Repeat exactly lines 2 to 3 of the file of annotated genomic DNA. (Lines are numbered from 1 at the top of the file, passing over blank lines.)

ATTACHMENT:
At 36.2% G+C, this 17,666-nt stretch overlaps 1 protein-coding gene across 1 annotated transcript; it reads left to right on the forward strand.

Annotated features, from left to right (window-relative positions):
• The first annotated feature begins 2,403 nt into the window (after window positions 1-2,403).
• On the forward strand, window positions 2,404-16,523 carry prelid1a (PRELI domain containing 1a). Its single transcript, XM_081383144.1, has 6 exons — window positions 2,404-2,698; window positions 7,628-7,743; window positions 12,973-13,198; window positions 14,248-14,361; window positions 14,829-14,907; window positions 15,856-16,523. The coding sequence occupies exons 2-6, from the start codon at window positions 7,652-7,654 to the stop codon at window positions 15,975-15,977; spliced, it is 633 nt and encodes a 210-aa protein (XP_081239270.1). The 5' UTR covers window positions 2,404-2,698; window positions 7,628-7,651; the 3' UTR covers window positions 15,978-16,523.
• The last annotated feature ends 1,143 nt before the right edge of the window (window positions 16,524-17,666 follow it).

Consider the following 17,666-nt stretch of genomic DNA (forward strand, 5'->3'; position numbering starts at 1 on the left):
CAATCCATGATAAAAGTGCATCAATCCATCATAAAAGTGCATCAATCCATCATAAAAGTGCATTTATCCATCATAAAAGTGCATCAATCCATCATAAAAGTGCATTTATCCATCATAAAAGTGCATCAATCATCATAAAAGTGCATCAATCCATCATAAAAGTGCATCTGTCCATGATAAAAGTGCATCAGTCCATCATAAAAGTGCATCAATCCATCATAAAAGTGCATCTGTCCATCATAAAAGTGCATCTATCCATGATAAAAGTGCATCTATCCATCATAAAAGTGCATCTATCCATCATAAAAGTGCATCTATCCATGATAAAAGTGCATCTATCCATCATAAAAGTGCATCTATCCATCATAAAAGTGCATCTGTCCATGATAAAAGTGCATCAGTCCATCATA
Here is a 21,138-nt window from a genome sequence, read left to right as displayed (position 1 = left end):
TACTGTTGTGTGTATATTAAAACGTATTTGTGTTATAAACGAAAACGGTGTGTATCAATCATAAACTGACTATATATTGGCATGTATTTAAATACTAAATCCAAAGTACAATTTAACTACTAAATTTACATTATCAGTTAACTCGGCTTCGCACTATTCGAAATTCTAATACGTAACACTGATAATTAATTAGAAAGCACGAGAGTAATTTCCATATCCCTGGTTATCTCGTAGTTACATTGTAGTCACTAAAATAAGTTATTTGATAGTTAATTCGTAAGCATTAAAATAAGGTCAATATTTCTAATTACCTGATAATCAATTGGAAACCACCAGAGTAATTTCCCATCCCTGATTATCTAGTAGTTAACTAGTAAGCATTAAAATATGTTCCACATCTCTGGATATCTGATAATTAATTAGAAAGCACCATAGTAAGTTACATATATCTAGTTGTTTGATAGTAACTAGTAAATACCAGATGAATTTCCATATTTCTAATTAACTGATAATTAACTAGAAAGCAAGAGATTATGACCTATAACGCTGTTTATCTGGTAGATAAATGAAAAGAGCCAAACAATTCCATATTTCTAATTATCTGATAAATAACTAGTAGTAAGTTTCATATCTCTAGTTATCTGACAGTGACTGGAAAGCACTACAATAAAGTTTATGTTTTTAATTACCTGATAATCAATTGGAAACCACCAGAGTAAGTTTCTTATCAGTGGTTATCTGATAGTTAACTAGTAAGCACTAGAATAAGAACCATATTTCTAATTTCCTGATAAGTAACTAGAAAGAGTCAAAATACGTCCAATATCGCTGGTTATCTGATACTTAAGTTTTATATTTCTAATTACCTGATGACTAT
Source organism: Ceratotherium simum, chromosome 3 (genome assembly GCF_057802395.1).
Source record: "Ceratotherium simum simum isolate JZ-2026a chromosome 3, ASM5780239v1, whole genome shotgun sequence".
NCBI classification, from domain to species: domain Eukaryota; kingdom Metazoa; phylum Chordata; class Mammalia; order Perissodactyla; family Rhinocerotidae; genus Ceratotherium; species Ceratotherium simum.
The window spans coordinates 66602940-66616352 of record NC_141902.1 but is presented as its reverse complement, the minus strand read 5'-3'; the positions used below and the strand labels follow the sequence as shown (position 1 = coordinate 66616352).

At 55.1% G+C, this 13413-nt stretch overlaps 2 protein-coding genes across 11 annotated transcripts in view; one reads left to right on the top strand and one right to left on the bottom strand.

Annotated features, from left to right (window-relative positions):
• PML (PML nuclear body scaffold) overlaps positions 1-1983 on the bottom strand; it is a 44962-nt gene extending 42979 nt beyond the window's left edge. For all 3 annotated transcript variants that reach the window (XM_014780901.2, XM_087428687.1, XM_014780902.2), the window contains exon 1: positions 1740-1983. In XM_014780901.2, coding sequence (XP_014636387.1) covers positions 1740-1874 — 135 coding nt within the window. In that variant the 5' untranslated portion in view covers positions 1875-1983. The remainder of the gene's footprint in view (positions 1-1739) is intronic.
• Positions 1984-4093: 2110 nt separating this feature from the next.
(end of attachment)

Annotated features, from left to right (window-relative positions):
• The first annotated feature begins 2,403 nt into the window (after window positions 1-2,403).